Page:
The day’s job was marking out a restricted area just off the nuclear power plant on the Calvert County shoreline. Approaching the work location, Chief Engineer Doug Outten took charge of the hydraulic sea crane, an enormous piece of machinery capable of pulling a 1,500-pound Safe Working Load (SWL). Doug is a sixth generation Eastern Shore native who has over 20 years experience as a Bay waterman.

Two crewmen, Greg Whiteside and Pete Bornhoeft, sorted out the other gear required for replacing a total of 11 buoys. Originally from Harford County, Greg has been with the NRP since 2002 as a mate. Before that he served in the U.S. Navy, with an extensive tour-of-duty in the Persian Gulf. Pete is also an accomplished seaman, having served as chief mate on Maryland’s state boat, the Independence, for 17 years. The safety consciousness of this team was exemplified by the clean and well-maintained appearance of the vessel, and their Standard Operating Procedures (SOPs) were thorough and well-practiced.

Their procedure for replacing a single buoy demonstrated an efficient merging of high-tech equipment and traditional seamanship. First the captain programmed the buoy’s position in the GPS, with the exact latitude and longitude as predetermined by the chief hydrographer. He then maneuvered the ship up to the buoy position. Despite being equipped with an electronic depth finder, the crew still used a hand lead line to verify the depth at the drop point, and then cut a galvanized anchor chain to that depth plus three feet to allow for tidal changes.

The crew then shackled one end of the chain to the buoy, and the other to a 1,000-pound concrete anchor block. Using the hydraulic crane, the anchor weight was hung from a pelican hook off the starboard side. The buoy was then dropped into the water; when the captain signaled that they were “on station,” the pelican hook was tripped with a boat hook, releasing the anchor block.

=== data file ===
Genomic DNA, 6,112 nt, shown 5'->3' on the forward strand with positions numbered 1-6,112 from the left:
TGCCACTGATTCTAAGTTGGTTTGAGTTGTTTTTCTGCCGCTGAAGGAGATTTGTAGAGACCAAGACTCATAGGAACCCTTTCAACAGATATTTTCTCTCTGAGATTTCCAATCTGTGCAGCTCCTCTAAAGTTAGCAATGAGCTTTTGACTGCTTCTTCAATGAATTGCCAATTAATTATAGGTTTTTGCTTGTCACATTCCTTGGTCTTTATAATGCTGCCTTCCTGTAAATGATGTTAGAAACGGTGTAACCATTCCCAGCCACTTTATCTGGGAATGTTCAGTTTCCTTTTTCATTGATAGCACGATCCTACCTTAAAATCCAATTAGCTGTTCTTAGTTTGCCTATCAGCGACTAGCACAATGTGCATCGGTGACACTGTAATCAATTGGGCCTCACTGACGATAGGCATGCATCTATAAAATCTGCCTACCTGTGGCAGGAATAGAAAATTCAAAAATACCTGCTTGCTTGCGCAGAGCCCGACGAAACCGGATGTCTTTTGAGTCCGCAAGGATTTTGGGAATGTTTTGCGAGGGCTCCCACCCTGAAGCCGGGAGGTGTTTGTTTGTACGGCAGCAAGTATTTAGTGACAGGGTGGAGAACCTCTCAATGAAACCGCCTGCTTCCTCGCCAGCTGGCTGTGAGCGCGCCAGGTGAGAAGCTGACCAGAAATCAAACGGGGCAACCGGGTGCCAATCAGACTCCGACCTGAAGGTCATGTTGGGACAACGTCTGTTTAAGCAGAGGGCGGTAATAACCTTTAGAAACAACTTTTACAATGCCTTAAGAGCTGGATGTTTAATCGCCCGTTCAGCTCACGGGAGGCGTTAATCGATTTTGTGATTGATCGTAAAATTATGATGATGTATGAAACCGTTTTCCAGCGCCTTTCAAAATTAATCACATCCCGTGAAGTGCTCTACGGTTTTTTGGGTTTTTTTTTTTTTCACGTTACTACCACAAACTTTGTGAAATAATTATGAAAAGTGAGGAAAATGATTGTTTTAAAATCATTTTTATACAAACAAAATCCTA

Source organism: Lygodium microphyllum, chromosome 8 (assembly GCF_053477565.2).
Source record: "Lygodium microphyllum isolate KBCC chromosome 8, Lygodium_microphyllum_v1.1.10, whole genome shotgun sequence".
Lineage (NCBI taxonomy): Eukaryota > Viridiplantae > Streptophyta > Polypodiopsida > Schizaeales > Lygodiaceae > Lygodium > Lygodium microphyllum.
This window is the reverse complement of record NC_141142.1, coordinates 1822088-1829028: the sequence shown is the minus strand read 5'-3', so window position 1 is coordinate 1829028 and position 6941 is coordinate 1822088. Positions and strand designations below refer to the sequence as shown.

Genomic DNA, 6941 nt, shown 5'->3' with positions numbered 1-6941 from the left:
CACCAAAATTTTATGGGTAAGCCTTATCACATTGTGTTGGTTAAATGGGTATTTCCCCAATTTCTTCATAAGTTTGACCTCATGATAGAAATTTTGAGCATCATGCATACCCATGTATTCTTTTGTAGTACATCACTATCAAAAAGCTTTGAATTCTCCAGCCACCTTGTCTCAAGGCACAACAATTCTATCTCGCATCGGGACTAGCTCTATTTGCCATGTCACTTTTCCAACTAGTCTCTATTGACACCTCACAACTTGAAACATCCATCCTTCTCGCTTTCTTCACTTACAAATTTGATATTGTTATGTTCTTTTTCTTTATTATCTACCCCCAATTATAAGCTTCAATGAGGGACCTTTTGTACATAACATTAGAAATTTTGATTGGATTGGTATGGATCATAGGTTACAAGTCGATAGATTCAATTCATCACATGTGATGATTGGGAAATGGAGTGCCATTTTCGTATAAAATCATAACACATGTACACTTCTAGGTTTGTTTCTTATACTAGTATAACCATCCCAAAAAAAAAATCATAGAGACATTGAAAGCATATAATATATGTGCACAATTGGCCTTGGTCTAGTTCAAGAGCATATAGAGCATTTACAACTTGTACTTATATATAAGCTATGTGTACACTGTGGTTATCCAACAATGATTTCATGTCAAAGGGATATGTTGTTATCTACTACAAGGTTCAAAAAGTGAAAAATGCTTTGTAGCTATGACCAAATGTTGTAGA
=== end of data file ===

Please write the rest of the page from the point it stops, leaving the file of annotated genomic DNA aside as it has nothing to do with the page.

Some very refined judgment is required with this release. The concrete block has a tendency to plane when dropped, moving off the precise positioning. Also, the shape of the sea bottom can affect the direction of the movement as the block descends. Taking these factors into account, the captain, with hands on wheel and engine controls, and eyes on the GPS, decided the precise moment to make the drop. His accuracy was phenomenal -- 10 of the 11 buoys were directly on the mark.

The old buoy and anchor weight, usually out of position due to forces such as exceptionally high tides or ice, was then lassoed with a chain and lifted up with the crane. Envision a cowboy on a horse using a rope lasso to catch a running steer; now picture a seaman ensnaring a bobbing buoy in a rolling sea using a chain lasso! A power wash then removed most of the buoy’s accumulated barnacles, weeds and mud.

We had a poignant moment when one of the old anchor weights appeared out of the water with 9-11-01 engraved on its surface. Apparently, there were a number of weights made that day at the NRP’s Cambridge facility, all of which were inscribed with the date. It certainly inspired a moment of quiet reflection within us all.